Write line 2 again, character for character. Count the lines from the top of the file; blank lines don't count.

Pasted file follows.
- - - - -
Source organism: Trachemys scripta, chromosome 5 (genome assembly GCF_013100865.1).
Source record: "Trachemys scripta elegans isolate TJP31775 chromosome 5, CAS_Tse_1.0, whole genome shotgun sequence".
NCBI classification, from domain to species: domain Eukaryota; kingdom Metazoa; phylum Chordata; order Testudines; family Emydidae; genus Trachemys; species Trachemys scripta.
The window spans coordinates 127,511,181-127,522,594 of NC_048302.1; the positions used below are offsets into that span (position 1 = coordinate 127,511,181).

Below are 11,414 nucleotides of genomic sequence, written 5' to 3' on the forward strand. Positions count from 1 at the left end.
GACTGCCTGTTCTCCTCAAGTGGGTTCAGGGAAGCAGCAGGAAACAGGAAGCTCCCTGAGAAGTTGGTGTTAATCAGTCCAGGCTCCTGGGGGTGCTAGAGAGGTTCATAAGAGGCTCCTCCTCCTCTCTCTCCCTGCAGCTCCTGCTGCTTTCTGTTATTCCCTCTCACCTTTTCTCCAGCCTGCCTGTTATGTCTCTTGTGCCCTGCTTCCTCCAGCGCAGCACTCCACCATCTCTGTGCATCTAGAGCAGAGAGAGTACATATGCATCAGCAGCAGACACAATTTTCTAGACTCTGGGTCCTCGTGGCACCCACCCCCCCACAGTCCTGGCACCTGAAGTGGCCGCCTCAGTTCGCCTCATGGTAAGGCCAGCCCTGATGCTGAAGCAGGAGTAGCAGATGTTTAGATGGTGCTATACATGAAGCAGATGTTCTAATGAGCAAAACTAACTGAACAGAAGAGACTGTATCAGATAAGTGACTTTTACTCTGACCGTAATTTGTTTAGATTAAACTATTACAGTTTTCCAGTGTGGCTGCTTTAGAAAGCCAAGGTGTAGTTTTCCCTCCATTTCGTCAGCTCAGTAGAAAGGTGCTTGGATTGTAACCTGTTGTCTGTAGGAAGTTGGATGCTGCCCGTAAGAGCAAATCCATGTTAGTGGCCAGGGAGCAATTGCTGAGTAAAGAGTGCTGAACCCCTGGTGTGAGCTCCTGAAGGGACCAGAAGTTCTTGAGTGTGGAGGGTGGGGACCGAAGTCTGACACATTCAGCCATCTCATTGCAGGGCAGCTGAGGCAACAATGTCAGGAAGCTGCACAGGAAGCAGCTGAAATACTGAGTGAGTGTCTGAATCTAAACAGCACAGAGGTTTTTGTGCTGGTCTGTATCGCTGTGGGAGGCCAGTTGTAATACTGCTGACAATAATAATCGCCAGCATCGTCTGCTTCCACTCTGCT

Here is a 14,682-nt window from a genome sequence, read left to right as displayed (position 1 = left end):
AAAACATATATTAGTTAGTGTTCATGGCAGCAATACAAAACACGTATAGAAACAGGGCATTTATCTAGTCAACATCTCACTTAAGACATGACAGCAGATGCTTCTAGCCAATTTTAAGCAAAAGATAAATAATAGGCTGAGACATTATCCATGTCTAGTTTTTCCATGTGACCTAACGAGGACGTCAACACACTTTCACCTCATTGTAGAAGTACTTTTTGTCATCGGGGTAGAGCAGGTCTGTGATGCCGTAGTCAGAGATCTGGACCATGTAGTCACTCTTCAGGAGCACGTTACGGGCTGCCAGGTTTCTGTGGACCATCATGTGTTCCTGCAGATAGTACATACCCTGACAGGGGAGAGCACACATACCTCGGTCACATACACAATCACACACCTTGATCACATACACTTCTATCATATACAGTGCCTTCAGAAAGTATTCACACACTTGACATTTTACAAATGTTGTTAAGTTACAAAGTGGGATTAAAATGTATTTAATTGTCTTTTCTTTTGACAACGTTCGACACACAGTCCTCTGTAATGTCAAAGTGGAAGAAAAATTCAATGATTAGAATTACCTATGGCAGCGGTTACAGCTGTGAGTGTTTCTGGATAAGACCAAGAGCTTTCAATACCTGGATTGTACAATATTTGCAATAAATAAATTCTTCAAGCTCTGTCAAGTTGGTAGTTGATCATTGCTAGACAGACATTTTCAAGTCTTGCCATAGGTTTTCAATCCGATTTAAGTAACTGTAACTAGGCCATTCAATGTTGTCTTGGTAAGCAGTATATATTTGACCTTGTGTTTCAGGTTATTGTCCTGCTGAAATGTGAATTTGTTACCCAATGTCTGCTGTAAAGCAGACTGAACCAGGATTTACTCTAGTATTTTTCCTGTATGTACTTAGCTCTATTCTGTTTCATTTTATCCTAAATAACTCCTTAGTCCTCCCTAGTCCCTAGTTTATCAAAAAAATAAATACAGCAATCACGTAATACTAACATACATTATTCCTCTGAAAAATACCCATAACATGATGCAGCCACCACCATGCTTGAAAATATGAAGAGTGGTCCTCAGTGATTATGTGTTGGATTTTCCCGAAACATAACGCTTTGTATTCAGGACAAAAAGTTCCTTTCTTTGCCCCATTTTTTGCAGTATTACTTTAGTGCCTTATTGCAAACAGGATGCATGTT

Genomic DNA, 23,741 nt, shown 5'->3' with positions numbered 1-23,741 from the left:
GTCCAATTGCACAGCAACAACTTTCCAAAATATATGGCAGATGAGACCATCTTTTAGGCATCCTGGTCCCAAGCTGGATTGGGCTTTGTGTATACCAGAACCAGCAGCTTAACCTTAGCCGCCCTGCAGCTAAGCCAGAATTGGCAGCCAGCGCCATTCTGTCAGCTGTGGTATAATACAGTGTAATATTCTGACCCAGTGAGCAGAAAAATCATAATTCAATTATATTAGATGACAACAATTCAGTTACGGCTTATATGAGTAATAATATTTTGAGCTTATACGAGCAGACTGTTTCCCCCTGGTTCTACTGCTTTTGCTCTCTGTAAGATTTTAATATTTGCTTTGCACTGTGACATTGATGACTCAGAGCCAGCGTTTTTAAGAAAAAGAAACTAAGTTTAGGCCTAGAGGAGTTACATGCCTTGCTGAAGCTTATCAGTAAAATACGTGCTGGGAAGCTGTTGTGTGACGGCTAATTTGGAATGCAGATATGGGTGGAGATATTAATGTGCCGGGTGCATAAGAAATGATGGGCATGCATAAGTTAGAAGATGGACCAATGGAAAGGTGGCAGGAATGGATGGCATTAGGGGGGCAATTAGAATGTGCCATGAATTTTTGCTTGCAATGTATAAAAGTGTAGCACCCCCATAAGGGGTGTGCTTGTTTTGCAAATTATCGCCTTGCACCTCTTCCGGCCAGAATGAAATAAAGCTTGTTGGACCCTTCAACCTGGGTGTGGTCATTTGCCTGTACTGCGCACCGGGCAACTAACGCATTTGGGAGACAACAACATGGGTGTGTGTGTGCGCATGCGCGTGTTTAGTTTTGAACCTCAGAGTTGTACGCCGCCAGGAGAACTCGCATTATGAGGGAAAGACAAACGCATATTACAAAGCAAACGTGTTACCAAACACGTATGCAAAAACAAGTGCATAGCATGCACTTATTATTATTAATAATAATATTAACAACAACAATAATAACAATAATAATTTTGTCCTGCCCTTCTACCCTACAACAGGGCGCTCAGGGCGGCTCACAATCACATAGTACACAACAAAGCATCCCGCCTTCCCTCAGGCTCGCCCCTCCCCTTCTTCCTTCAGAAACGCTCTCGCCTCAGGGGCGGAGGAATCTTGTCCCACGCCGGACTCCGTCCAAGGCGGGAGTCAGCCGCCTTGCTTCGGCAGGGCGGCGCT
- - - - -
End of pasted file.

Source record: "Trachemys scripta elegans isolate TJP31775 chromosome 5, CAS_Tse_1.0, whole genome shotgun sequence".